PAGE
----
Non-swelling Hydrogel-based Microfluidic Chips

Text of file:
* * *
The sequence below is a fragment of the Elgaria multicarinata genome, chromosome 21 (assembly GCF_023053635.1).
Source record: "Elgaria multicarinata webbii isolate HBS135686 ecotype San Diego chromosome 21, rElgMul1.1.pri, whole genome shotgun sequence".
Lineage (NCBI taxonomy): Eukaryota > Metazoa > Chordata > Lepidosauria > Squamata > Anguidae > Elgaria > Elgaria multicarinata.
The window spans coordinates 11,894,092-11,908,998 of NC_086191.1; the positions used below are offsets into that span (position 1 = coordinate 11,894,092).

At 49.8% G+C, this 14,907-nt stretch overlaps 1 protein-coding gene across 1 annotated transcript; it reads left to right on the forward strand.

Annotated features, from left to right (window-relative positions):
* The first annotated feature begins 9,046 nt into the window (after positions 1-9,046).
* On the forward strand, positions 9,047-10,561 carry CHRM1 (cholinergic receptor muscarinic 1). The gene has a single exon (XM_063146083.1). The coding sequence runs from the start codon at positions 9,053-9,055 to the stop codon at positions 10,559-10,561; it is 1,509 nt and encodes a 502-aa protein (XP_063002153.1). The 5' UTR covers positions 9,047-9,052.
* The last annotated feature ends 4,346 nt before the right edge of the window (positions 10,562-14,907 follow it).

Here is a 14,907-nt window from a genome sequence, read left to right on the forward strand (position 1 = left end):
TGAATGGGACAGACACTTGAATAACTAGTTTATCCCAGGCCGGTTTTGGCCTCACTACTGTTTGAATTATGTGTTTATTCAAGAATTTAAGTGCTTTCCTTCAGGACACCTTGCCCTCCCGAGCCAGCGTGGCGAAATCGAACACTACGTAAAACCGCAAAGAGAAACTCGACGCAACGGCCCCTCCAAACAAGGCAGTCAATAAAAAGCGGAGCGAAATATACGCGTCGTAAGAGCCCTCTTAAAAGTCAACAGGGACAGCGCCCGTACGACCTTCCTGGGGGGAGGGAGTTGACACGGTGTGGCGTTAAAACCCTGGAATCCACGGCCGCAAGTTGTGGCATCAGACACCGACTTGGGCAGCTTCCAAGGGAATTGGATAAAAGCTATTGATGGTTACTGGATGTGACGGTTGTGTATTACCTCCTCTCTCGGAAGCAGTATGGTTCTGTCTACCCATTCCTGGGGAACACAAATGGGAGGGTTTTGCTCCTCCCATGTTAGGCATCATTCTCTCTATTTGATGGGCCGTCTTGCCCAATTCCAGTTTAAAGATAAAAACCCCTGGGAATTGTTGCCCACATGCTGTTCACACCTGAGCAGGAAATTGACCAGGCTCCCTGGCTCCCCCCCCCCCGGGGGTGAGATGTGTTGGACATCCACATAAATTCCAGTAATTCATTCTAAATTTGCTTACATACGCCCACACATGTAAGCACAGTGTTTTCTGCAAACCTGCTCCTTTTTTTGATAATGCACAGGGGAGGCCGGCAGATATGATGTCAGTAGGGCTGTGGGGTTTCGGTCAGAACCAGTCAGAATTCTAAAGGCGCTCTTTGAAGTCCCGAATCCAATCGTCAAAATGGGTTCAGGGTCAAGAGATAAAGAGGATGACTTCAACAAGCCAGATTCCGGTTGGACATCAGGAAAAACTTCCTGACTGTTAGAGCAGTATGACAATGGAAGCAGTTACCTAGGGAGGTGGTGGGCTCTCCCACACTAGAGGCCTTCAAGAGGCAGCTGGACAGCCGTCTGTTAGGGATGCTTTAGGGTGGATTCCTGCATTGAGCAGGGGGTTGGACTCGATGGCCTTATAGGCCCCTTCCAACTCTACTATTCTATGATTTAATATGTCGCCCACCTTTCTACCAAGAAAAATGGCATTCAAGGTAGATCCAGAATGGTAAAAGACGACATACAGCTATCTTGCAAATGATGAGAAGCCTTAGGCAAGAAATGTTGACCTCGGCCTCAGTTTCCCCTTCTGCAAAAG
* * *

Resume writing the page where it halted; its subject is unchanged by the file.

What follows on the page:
Hydrogel-based microfluidics are more biologically relevant than the conventional polydimethylsiloxane (PDMS) chips, but the inherited swelling of hydrogels leads to the decrease in mechanical performance and deformation of the as-prepared structure in their manufacture and application processing. Non-swelling hydrogel is, for the first time, utilized to construct the microfluidic chips in this study, which is fabricated by covalently cross-linking of the biocompatible copolymer of di-acrylated Pluronic F127 (F127-DA). Attributed to the non-swelling property, the hydrogel-based microfluidics maintain the as-prepared mechanical strength and channel morphology when equilibrated in aqueous solution at 37°C. Moreover, the microfluidic chips are autoclavable and show an appropriately slow degradation rate by performing the stability within 21 days of incubation. Based on these, a vessel-on-a-chip is established via seeding human umbilical vein endothelial cells (HUVECs) on the microchannel surfaces inside the microfluidic. Under 6 days of perfusion culture with physiologically relevant shear stress of 5 dyne/cm2, the HUVECs in the chip show responsibility to fluid shear stress and expresses higher endothelial functions than the corresponding static culture. Therefore, the non-swelling hydrogel-based microfluidics should be potentially applicable for cell/tissue-related applications, performing much better than conventional PDMS as well as the existing hydrogel based-microfluidics.